Dr. Bernice A. King and Amina J. Mohammed to keynote Rotary Presidential Peace Conference (June 9-10)
Public health issues can serve as both a consequence and a cause of conflict. The economic impact of violence containment to the world economy in 2012 was estimated to be $9.46 trillion or 11 percent of Gross World Product (GWP).
Solutions to these and many other contributing factors to conflict will be explored by Rotary members, alumni and students of Rotary’s Peace Centers Program
during Rotary’s Presidential Peace Conference
, June 9-10 at the Georgia World Congress Center’s Thomas Murphy Ballroom.
"Fundamental to all human interactions and engagement is respect,” said King. “When it is lacking, it leads to turmoil, tension and conflict. The pathway to peace therefore requires a respect for the personhood, experiences and needs of all people."
Mohammed has striven to protect the environment and promote sustainable development through several positions in the Nigerian government, and has worked with former UN Secretary-General Ban Ki-moon, the Bill & Melinda Gates Foundation, the African Women’s Millennium Initiative, Girl Effect, the 2016 African Union reform team, and the Right to Education Project.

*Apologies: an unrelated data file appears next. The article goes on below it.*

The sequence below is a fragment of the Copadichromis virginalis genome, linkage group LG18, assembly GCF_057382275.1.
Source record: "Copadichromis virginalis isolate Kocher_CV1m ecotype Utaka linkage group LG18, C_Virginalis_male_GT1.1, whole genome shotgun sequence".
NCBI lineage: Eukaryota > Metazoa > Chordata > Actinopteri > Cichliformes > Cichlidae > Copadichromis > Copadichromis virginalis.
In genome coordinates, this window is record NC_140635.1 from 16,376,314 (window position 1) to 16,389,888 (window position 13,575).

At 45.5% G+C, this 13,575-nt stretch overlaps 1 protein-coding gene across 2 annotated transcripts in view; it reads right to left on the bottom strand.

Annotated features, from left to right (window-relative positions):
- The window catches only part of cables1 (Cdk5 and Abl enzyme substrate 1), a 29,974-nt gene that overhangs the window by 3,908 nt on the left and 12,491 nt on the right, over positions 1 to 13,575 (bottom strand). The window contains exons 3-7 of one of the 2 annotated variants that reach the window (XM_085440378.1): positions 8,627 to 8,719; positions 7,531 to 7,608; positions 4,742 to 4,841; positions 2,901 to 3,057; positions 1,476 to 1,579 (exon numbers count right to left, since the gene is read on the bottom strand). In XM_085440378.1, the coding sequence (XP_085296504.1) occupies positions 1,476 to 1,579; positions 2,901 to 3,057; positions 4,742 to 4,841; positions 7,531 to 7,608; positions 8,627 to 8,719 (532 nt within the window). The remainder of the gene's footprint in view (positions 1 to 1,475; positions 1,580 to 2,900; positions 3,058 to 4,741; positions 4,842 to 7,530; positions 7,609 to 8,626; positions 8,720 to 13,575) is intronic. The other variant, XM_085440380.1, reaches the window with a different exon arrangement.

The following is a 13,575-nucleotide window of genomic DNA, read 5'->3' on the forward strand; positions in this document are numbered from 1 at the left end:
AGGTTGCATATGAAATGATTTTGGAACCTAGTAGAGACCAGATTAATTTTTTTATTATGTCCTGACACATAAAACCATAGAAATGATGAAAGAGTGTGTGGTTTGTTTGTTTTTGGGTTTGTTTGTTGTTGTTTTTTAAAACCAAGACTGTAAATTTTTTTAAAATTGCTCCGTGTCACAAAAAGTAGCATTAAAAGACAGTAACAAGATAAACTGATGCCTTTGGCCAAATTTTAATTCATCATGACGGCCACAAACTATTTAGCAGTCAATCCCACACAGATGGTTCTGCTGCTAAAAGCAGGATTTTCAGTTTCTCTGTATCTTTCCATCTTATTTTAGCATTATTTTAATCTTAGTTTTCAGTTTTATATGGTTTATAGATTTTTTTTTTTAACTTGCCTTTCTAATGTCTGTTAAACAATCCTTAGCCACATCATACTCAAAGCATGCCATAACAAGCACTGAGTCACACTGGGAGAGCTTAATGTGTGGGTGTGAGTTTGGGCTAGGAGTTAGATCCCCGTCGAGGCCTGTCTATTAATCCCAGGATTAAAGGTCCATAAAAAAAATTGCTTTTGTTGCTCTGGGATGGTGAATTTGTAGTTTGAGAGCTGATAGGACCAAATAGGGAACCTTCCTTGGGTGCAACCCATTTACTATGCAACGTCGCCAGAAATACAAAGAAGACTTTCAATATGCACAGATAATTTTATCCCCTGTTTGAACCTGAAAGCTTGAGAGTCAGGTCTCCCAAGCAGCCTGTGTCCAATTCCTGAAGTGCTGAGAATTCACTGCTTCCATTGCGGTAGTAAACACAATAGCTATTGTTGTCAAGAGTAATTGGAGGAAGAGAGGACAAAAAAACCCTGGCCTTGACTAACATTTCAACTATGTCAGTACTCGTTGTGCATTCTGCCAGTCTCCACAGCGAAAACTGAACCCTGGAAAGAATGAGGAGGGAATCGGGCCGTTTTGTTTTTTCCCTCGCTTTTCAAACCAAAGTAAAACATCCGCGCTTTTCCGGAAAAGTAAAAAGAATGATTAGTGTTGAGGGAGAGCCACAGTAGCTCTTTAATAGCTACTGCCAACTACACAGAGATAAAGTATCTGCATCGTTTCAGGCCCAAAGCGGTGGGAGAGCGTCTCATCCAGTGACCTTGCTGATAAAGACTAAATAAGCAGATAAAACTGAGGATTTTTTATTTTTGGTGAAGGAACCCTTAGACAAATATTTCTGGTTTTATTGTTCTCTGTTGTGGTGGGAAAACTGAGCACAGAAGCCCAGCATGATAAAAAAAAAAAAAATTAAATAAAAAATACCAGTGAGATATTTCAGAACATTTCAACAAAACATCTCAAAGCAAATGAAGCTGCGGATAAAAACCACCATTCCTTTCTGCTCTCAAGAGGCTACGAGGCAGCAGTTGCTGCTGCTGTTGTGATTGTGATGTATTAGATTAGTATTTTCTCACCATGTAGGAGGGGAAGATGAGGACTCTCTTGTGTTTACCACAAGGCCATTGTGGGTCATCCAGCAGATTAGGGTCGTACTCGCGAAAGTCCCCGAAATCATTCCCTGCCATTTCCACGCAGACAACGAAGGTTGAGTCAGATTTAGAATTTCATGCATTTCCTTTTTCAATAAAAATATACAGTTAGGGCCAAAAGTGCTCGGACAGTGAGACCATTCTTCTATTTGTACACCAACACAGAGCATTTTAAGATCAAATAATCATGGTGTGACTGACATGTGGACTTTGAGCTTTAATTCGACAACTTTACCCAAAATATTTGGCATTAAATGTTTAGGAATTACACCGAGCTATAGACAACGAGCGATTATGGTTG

“Peace doesn’t get built in congresses or parliaments. And it doesn’t get built by armies, or presidents, or even in the United Nations building in New York,” said John F. Germ, President of Rotary. “It gets built by people who care, and are willing to work for the things they care about. Things like sustainable economic growth. Human rights. Clean water and air. Sanitation, literacy, and health.”
During the opening session, former U.S. President Jimmy Carter will welcome participants in a video message. Since 1982, the Atlanta-based Carter Center has been seeking to prevent and resolve conflicts, enhance freedom and democracy, and improve health.